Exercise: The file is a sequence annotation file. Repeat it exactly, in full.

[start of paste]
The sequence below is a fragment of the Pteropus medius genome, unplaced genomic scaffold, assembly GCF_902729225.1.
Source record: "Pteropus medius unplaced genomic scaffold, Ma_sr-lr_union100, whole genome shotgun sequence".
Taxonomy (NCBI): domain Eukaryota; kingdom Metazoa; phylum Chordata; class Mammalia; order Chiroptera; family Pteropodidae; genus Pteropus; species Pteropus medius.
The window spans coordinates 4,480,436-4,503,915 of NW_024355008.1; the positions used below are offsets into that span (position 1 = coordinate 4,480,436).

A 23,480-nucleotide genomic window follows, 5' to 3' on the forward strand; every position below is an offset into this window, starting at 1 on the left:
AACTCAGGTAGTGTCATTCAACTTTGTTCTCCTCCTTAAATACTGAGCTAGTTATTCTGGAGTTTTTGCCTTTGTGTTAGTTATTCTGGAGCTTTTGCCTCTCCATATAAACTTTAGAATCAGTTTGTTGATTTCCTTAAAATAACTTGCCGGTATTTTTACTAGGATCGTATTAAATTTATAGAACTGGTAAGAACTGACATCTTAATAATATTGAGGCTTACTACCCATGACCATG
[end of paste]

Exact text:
The sequence below is a fragment of the Pteropus medius genome, unplaced genomic scaffold, assembly GCF_902729225.1.
Source record: "Pteropus medius unplaced genomic scaffold, Ma_sr-lr_union100, whole genome shotgun sequence".
Taxonomy (NCBI): domain Eukaryota; kingdom Metazoa; phylum Chordata; class Mammalia; order Chiroptera; family Pteropodidae; genus Pteropus; species Pteropus medius.
The window spans coordinates 4,480,436-4,503,915 of NW_024355008.1; the positions used below are offsets into that span (position 1 = coordinate 4,480,436).

A 23,480-nucleotide genomic window follows, 5' to 3' on the forward strand; every position below is an offset into this window, starting at 1 on the left:
AACTCAGGTAGTGTCATTCAACTTTGTTCTCCTCCTTAAATACTGAGCTAGTTATTCTGGAGTTTTTGCCTTTGTGTTAGTTATTCTGGAGCTTTTGCCTCTCCATATAAACTTTAGAATCAGTTTGTTGATTTCCTTAAAATAACTTGCCGGTATTTTTACTAGGATCGTATTAAATTTATAGAACTGGTAAGAACTGACATCTTAATAATATTGAGGCTTACTACCCATGACCATG